The usual definition is that it's a moment when the United States has been bested in technological competition – something that gives the American public a kick in the pants to move forward. That's what happened during the original Sputnik moment in the 1950s, when the Soviet Union was first to put a satellite into orbit, and the first American attempt to do the same turned out to be a humiliating, televised, flop.
President Obama and others say the latest international education scores should serve as another Sputnik moment. Students from Shanghai, China, in their first appearance in the standings, came out first in the world in science, while American students improved to the point where their scores are now "average." Leaders in business, science and academia have been beating the drum on science and math education for years now, warning that the U.S. risks losing its edge and falling behind on innovation.
And that may be the heart of the problem. Public Agenda's Are We Beginning to See the Light research, funded by the GE Foundation, found that both parents and the general public think math and science education is important, but they don't share leaders' sense of urgency.
Overwhelming majorities of Americans say that in the future there'll be a lot more jobs requiring advanced math and science skills, and that students with those skills will have a big advantage in getting into college. Majorities are also open to a lot of different ways of improving math and science in schools.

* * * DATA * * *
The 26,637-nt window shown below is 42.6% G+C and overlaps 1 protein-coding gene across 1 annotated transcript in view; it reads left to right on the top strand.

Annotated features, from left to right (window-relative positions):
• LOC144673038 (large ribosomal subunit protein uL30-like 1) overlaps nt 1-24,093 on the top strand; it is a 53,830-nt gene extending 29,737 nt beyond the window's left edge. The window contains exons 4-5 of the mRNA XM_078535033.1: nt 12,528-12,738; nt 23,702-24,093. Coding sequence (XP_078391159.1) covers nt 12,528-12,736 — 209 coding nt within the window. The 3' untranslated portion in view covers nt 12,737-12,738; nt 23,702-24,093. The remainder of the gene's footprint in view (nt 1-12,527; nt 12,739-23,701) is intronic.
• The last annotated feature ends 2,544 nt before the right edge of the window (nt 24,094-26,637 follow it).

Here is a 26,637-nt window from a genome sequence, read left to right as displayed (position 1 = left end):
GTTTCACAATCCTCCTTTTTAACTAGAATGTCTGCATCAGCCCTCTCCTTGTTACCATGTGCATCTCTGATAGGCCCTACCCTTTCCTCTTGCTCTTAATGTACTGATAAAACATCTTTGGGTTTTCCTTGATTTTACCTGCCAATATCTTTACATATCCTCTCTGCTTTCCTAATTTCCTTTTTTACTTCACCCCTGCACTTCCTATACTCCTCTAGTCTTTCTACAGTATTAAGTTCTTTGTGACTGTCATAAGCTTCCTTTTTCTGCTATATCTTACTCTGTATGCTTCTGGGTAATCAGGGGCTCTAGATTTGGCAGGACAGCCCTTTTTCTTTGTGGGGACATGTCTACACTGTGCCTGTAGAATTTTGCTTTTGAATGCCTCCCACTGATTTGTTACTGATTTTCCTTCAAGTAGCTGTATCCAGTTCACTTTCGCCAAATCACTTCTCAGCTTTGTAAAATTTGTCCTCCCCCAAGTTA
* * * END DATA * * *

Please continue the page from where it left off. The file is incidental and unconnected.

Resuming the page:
At the same time, few Americans think it is "absolutely essential" for students to understand advanced sciences like physics (28%) and advanced math like calculus (26%). When it comes to their own child, few parents want more emphasis on advanced math and science like physics (42%) and calculus (42%). Additionally, nearly 7 in 10 Americans say science can wait until middle and high school.
And that's on the heels of a long series of reports showing American students falling behind.
So if our Sputnik moments fall flat, how do we get the public engaged in this challenge? In our Opportunity Knocks report, we found one way is to talk about opportunities: ways in which learning more math and science can build better careers and better lives for young people.
It's not as dramatic as a rocket exploding on the launch pad – but it may be more effective. After all, parents may be a lot more concerned about whether their own child has a good career ahead than about whether their child outscores another child half a world away.
Tuesday, November 23rd, 2010 | Francie Grace